Anthony Ashley Cooper 7th earl of Shaftesbury

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Shaftesbury, Anthony Ashley Cooper, 7th Earl of (1621–83) British statesman. Shaftesbury was a member of the Commonwealth council of state under Oliver Cromwell. Dismayed by the autocracy of the Protectorate, he supported the Restoration of Charles II (1660), and was rewarded with the chancellorship. Opposed to the Earl of Clarendon, Shaftesbury became lord chancellor (1672) but was soon dismissed. His determination to prevent the succession of the Catholic James II drove him to found (1673) the Whigs in opposition to the Earl of Danby. Shaftesbury's support for the Duke of Monmouth led to his exile (1682) in Holland.

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Shaftesbury, Antony Ashley Cooper, 7th earl of (1801–85). Philanthropist and social reformer. Lord Ashley (as he was styled until 1851 when he succeeded his father) was a strict evangelical who devoted his whole life to promoting, both in and out of Parliament, a succession of reform causes: the Ten Hour Bill; the 1842 Mines Act; reform of the lunacy laws; abolition of child chimney-sweeping; public health and slum housing; ragged schools; the plight of agricultural labourers; training for destitute children (the Shaftesbury homes). He was motivated by a deep religious faith which was simple, rigid, and exclusive. He believed in the literal truth of every word in the Bible. Shaftesbury was the most active champion of Victorian evangelicalism as applied to all aspects of public life. He was chairman of the Lord's Day Observance Society and the Working Men's Lord's Day Rest Association; and was influential (through his family connection with Palmerston, the prime minister) in the appointment of evangelicals to bishoprics. Politically he was a Tory and opposed all forms of popular democracy.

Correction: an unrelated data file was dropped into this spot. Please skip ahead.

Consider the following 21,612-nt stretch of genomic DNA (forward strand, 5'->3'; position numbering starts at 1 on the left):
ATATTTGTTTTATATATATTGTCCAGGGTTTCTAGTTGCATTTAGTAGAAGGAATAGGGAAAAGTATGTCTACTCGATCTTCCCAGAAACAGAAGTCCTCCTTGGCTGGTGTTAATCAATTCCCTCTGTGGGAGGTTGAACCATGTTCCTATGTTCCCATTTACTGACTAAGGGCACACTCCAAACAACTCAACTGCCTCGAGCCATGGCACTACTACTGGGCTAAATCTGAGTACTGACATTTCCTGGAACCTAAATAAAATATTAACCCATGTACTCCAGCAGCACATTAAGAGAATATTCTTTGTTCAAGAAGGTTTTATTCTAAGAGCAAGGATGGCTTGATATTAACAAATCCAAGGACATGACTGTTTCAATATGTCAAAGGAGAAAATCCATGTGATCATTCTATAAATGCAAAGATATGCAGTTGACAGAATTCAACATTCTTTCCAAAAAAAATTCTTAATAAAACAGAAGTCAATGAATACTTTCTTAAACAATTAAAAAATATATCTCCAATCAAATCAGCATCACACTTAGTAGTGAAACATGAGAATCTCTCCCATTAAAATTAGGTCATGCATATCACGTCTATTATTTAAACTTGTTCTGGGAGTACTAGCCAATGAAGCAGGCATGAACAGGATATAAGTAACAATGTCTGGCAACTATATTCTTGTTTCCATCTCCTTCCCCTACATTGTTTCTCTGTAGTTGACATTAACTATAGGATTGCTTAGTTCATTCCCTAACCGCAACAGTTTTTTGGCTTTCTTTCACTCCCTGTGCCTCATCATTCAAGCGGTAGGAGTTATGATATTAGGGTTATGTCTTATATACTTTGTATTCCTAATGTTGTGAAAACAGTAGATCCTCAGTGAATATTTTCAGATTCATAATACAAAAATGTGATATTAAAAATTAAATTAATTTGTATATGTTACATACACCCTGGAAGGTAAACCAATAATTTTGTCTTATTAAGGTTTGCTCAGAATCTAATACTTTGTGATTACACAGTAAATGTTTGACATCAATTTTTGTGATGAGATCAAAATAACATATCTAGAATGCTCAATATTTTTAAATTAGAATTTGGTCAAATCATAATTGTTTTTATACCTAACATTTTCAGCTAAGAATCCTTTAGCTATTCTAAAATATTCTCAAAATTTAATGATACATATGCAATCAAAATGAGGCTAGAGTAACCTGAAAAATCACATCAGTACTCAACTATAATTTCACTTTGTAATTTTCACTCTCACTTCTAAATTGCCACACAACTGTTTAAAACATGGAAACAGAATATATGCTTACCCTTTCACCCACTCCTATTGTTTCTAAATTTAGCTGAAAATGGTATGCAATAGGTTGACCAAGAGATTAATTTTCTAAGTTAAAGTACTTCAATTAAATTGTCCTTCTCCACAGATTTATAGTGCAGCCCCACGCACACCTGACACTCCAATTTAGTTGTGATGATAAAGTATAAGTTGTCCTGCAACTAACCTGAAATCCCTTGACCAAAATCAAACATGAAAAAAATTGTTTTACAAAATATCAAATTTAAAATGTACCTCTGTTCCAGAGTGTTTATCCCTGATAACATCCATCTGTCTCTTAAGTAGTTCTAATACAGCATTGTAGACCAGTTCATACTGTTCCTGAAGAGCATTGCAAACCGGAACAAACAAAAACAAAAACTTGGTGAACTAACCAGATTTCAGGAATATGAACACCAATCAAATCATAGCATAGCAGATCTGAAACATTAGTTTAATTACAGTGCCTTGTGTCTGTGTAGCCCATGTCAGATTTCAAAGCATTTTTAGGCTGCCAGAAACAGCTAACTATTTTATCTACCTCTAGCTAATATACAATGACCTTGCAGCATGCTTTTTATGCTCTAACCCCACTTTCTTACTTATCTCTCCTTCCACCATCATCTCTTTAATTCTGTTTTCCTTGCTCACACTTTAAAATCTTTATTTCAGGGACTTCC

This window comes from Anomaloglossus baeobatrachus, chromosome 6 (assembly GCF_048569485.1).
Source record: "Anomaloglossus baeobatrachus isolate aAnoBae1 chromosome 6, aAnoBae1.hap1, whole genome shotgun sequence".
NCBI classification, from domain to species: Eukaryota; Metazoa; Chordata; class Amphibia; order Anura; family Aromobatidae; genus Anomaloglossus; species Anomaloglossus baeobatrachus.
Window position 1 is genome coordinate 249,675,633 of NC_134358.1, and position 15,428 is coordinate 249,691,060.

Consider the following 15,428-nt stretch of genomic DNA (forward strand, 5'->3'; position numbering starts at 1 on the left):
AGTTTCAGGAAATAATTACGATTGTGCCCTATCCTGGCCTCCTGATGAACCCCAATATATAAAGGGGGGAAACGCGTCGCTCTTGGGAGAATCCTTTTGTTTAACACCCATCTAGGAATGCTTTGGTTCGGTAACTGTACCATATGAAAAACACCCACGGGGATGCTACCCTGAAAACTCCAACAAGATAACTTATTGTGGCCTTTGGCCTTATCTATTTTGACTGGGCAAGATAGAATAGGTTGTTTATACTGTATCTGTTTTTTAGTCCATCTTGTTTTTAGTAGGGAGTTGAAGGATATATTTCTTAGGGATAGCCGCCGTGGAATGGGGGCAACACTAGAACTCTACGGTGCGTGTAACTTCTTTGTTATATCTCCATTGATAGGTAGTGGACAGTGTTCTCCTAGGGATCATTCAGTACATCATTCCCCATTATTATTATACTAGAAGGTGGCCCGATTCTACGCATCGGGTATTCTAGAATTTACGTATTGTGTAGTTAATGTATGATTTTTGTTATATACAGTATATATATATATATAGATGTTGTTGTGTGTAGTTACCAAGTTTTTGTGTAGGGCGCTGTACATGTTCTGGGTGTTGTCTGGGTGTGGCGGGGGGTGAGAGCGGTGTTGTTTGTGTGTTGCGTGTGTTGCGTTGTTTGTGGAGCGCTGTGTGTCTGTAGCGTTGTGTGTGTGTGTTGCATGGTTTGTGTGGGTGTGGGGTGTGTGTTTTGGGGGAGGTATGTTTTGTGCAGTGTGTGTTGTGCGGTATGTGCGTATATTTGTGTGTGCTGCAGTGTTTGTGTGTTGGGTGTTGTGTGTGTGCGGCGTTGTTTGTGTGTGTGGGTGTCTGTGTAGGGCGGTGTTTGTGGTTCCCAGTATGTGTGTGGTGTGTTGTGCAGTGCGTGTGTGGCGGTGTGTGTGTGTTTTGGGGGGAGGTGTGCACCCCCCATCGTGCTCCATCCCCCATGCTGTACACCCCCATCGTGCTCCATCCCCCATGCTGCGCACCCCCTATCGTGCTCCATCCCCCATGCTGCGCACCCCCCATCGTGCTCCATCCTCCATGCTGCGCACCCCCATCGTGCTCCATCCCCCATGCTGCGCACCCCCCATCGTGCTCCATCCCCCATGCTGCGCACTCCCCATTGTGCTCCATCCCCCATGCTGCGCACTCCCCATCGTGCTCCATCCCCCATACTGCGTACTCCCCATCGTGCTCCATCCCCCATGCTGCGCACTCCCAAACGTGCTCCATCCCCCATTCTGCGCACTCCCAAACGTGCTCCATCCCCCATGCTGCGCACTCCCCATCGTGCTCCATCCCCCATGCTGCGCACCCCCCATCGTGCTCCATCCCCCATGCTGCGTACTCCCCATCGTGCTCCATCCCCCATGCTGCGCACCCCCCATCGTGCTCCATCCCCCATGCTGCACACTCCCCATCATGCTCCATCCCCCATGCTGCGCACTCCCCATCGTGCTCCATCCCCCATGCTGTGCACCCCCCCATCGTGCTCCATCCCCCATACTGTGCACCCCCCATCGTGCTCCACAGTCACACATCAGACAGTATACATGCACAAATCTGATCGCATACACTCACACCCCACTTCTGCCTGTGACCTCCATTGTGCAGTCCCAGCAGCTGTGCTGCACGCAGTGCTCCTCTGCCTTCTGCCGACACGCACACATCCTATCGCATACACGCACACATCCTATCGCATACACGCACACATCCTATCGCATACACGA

John F. C. Harrison

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Anthony Ashley Cooper Shaftesbury, 7th earl of, 1801–85, English social reformer. He was known as Lord Ashley until 1851, when he succeeded his father as earl. Entering the House of Commons in 1826, he became a leading advocate of government action to alleviate the injustices caused by the Industrial Revolution. Notable legislation introduced by him included acts prohibiting employment of women and children in coal mines (1842), providing for care of the insane (1845), and establishing a 10-hr day for factory workers (1847). He promoted the building of model tenements and the "ragged schools" for waifs.

See biographies by J. L. Hammond and B. Hammond (4th ed. 1936), G. F. Best (1964), and G. Battiscombe (1975).